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March 16, 1999 | From Reuters
In a move that could dramatically enhance the role genetics play in world food production, chemical giant DuPont Co. said Monday it would buy leading seed producer Pioneer Hi-Bred International Inc. in a $7.7-billion deal. The two companies signed a definitive agreement calling for a cash-and-stock merger that would give DuPont a new wholly owned unit with $5 billion in annual sales and a global marketing force devoted to the most fundamental of all agricultural products--seeds.
April 16, 2014 | By Mike Bresnahan
SAN ANTONIO - Finally. The Lakers crawled past the finish line Wednesday, kissing goodbye to the 2013-14 season (without any further injuries) in a 113-100 victory over the half-interested San Antonio Spurs at AT&T Center. After a series of record-setting lows, the most important date for the Lakers becomes May 20, the night of the NBA draft lottery. They have a 6.3% chance of landing the top overall draft pick after finishing with the NBA's sixth-worst record. While the Lakers (27-55)
April 30, 2013 | By Jeff Spurrier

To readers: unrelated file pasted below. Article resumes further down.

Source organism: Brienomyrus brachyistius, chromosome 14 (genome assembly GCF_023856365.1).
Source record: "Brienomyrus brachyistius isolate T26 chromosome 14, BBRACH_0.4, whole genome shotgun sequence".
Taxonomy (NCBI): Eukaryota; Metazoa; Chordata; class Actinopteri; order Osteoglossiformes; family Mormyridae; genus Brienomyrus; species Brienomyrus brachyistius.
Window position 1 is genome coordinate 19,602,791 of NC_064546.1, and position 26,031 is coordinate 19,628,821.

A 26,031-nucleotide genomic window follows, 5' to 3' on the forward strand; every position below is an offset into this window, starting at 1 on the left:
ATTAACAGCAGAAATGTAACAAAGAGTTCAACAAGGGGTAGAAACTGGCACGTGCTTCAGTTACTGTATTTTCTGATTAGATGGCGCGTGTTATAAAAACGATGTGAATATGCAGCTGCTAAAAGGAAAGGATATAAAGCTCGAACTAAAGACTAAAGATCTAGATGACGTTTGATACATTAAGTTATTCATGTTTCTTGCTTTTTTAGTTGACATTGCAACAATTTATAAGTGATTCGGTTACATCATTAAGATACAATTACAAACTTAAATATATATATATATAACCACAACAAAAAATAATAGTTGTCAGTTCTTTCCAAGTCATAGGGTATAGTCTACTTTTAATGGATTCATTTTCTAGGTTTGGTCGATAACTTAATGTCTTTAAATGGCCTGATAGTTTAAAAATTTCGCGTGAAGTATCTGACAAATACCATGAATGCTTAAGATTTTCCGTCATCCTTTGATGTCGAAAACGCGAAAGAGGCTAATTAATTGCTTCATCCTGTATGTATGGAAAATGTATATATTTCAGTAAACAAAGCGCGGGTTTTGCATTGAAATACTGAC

The giant yucca certainly lives up to its name: Yucca gigantea rises 30 feet high in ideal conditions, with white blossoms that push out from the center -- flor de izote , as the bloom is sometimes called, the national flower of El Salvador. Many species of yucca produce edible flowers, but the giant yucca also is prized for its ornamental qualities. As the plant gets older, the base of the grayish trunk swells, taking on the primeval look of an elephant's foot. The stalk that produces flowers will die back, but the plant will continue to send up new pups and side spears that will flower.
April 15, 2014 | By Ben Bolch
CLIPPERS AT PORTLAND Where: Moda Center. When: 7:30. On the air: TV: ESPN, Prime Ticket; Radio: 980. Records: Clippers 56-24; Trail Blazers 53-28. Update: Portland is locked in as the fifth-seeded team in the Western Conference and will open the playoffs on the road against the Houston Rockets. The Trail Blazers have gone 8-1 since LaMarcus Aldridge returned from a back injury. They could rest several starters against the Clippers in a game that will not affect their playoff positioning.
August 9, 2012 | By Craig Nakano
Garden writer/saint Jeff Spurrier recently handed off some of his heirloom tomatoes with a reminder that I should save a few seeds of my favorites to plant next spring, naturally leading to the question: How? What's the best way to save tomato seeds? Spurrier's recent post on growing tomatillos, a cousin of the tomato, says seeds of that plant also can be saved for planting. Tomatillo seeds are actually easier, Spurrier says, requiring fewer steps in preparation for storage. He wrote about his preferred method for saving tomato seeds a couple of years ago. We dug up that story, have copied the instructions here and added notes at the end about how to tweak the process for tomatillos.
February 24, 2013